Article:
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What is a declarations page?

Posted by Scott A. Staples | Jan 03, 2019 | 0 Comments

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When I meet with a potential client who's been involved in a car crash, I always ask them about their own auto insurance coverage.  Specifically, the coverages I'm most curious about are Personal Injury Protection (“PIP”) and Uninsured/Underinsured Motorist (“UIM”).  You can find helpful explanations of these coverages here, and here.  In short, PIP is no-fault (meaning it applies regardless of who is at fault) medical and income loss coverage that follows the car or the named insured.  UIM pays you, up to the policy limits you purchased, the difference between the at-fault driver's liability policy limits and the value of your claim, when your claim is worth more than what the at-fault driver had for limits. 

You may ask, why are my own insurance coverages even an issue when it wasn't my fault?  The reality is that in many cases the at-fault driver is not going to have enough insurance to cover your damages, and the at-fault driver's insurer isn't going to/doesn't have to pay a dime for your medical expenses or wage loss until the entire claim is resolved, so this coverage tides you over (to some degree at least) in the interim period when those medical bills are due and you are losing income.  You have likely been paying for these coverages for years and not using them; when a collision occurs, this is what they are there for.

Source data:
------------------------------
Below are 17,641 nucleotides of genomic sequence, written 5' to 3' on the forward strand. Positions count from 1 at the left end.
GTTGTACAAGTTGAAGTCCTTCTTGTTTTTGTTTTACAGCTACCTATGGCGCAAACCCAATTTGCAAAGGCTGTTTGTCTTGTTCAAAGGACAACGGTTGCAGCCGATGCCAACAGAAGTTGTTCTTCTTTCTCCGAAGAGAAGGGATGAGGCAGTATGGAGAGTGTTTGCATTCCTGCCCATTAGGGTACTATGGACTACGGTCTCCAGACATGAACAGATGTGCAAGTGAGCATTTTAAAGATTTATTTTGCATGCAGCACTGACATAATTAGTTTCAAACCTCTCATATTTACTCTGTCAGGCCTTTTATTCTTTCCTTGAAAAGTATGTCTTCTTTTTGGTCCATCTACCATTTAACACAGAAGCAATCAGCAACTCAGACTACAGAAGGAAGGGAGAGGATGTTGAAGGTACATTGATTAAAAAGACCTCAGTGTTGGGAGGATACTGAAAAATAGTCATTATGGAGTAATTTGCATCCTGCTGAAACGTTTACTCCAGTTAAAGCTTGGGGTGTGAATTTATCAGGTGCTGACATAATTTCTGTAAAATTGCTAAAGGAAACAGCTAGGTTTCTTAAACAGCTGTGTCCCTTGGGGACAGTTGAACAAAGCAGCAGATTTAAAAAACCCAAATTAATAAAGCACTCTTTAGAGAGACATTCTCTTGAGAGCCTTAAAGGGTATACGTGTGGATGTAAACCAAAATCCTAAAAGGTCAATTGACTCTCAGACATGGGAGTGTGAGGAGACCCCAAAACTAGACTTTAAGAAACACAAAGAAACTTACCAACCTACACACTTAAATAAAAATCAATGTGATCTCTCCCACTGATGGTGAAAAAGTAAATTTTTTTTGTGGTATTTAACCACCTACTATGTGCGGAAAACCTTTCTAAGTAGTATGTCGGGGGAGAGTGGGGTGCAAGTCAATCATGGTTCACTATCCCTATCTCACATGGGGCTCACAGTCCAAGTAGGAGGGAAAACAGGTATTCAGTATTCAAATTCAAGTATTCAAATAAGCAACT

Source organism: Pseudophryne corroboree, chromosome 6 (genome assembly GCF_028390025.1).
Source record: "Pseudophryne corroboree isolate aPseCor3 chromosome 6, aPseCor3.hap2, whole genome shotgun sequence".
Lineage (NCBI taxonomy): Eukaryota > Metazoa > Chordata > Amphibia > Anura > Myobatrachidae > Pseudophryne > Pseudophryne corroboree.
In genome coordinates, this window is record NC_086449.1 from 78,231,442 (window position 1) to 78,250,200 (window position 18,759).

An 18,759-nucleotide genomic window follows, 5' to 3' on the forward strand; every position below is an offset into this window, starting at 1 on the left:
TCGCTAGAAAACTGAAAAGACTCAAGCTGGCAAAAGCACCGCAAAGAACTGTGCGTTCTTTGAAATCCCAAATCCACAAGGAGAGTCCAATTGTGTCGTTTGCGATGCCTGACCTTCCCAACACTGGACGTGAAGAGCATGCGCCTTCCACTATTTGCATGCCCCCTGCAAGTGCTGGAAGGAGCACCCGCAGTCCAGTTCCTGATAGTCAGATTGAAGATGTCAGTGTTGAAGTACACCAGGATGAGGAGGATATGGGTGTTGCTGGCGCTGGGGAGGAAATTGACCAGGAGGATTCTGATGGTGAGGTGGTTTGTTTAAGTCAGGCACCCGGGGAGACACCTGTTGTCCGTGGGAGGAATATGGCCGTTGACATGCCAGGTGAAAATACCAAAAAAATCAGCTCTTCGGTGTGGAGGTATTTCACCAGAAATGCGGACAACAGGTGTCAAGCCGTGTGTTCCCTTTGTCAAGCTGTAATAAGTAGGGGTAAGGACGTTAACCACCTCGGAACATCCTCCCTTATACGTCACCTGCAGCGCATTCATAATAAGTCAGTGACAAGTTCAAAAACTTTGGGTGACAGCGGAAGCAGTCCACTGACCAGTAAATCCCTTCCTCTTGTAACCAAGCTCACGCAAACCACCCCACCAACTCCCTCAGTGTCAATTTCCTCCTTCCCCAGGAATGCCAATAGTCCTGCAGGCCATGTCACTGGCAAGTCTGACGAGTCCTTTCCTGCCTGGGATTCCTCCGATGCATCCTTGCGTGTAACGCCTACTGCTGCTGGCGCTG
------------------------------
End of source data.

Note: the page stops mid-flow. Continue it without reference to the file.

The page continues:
Some potential clients who come into my office don't know what coverages they have, nor what coverage amounts they have purchased.  A great many tell me they have “full coverage.”  That's a phrase that doesn't help me or the potential client a lot, because what it usually refers to is that for property damage claims they have collision and comprehensive coverage.  Property damage claims are a related, but separate topic I won't be going into here.  When someone comes to see me about an injury claim, I want to know about PIP and UIM so I can help get them the maximum benefit they have paid for. 

If you want to answer the question for yourself about what coverages you carry and how much, you need to look to your declarations page.  Your “dec” page will almost surely be available to you online, and it will likely also be mailed to you every six months with your new auto insurance cards.  Different companies' dec pages vary in appearance, but the one below from State Farm is pretty typical.  I've redacted identifying information for this driver/policy/agent in green.  The yellow highlights are what you should focus on.